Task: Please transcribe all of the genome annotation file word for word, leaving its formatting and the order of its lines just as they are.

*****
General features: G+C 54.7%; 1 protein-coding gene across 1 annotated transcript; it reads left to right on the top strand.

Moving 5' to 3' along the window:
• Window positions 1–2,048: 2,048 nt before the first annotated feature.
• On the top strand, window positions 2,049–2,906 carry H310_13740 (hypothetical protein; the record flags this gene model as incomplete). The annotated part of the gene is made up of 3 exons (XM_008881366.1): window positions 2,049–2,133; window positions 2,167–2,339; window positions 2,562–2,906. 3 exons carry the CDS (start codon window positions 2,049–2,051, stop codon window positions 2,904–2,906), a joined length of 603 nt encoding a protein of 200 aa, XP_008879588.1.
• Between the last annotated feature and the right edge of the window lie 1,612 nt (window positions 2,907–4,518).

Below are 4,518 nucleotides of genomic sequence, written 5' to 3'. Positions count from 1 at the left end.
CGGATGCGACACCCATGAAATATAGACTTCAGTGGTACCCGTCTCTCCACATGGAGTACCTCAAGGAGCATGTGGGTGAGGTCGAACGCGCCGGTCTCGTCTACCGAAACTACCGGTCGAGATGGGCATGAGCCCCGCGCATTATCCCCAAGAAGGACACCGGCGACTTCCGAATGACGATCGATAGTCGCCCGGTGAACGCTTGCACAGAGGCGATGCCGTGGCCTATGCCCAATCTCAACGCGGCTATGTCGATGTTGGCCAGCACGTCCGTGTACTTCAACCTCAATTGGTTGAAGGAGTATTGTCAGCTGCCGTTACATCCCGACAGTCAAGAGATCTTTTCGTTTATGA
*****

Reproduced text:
General features: G+C 54.7%; 1 protein-coding gene across 1 annotated transcript; it reads left to right on the top strand.

Moving 5' to 3' along the window:
• Window positions 1–2,048: 2,048 nt before the first annotated feature.
• On the top strand, window positions 2,049–2,906 carry H310_13740 (hypothetical protein; the record flags this gene model as incomplete). The annotated part of the gene is made up of 3 exons (XM_008881366.1): window positions 2,049–2,133; window positions 2,167–2,339; window positions 2,562–2,906. 3 exons carry the CDS (start codon window positions 2,049–2,051, stop codon window positions 2,904–2,906), a joined length of 603 nt encoding a protein of 200 aa, XP_008879588.1.
• Between the last annotated feature and the right edge of the window lie 1,612 nt (window positions 2,907–4,518).

Below are 4,518 nucleotides of genomic sequence, written 5' to 3'. Positions count from 1 at the left end.
CGGATGCGACACCCATGAAATATAGACTTCAGTGGTACCCGTCTCTCCACATGGAGTACCTCAAGGAGCATGTGGGTGAGGTCGAACGCGCCGGTCTCGTCTACCGAAACTACCGGTCGAGATGGGCATGAGCCCCGCGCATTATCCCCAAGAAGGACACCGGCGACTTCCGAATGACGATCGATAGTCGCCCGGTGAACGCTTGCACAGAGGCGATGCCGTGGCCTATGCCCAATCTCAACGCGGCTATGTCGATGTTGGCCAGCACGTCCGTGTACTTCAACCTCAATTGGTTGAAGGAGTATTGTCAGCTGCCGTTACATCCCGACAGTCAAGAGATCTTTTCGTTTATGA